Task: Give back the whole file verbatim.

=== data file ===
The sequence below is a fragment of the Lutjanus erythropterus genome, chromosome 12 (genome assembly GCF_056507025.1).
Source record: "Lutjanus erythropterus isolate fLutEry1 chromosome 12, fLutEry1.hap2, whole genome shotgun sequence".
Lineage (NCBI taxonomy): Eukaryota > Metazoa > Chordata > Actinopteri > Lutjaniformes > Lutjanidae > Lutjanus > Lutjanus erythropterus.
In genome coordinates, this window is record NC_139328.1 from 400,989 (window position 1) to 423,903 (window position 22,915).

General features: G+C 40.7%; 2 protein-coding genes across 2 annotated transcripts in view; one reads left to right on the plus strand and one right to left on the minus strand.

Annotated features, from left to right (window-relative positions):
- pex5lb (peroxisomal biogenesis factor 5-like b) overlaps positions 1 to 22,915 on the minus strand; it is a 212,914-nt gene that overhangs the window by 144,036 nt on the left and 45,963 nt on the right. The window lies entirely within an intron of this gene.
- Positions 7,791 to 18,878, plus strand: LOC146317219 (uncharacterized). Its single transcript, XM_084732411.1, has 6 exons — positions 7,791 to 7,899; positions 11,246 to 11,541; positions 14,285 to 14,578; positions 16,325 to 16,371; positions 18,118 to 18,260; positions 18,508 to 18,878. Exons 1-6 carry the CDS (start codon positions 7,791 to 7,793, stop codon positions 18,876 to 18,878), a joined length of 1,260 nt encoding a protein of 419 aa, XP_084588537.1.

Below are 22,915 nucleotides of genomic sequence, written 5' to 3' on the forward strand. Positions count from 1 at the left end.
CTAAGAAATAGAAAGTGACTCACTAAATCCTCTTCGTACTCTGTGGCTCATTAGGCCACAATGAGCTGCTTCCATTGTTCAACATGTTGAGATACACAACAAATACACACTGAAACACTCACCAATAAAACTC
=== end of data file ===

The sequence below is a fragment of the Lutjanus erythropterus genome, chromosome 12 (genome assembly GCF_056507025.1).
Source record: "Lutjanus erythropterus isolate fLutEry1 chromosome 12, fLutEry1.hap2, whole genome shotgun sequence".
Lineage (NCBI taxonomy): Eukaryota > Metazoa > Chordata > Actinopteri > Lutjaniformes > Lutjanidae > Lutjanus > Lutjanus erythropterus.
In genome coordinates, this window is record NC_139328.1 from 400,989 (window position 1) to 423,903 (window position 22,915).

General features: G+C 40.7%; 2 protein-coding genes across 2 annotated transcripts in view; one reads left to right on the plus strand and one right to left on the minus strand.

Annotated features, from left to right (window-relative positions):
- pex5lb (peroxisomal biogenesis factor 5-like b) overlaps positions 1 to 22,915 on the minus strand; it is a 212,914-nt gene that overhangs the window by 144,036 nt on the left and 45,963 nt on the right. The window lies entirely within an intron of this gene.
- Positions 7,791 to 18,878, plus strand: LOC146317219 (uncharacterized). Its single transcript, XM_084732411.1, has 6 exons — positions 7,791 to 7,899; positions 11,246 to 11,541; positions 14,285 to 14,578; positions 16,325 to 16,371; positions 18,118 to 18,260; positions 18,508 to 18,878. Exons 1-6 carry the CDS (start codon positions 7,791 to 7,793, stop codon positions 18,876 to 18,878), a joined length of 1,260 nt encoding a protein of 419 aa, XP_084588537.1.

Below are 22,915 nucleotides of genomic sequence, written 5' to 3' on the forward strand. Positions count from 1 at the left end.
CTAAGAAATAGAAAGTGACTCACTAAATCCTCTTCGTACTCTGTGGCTCATTAGGCCACAATGAGCTGCTTCCATTGTTCAACATGTTGAGATACACAACAAATACACACTGAAACACTCACCAATAAAACTC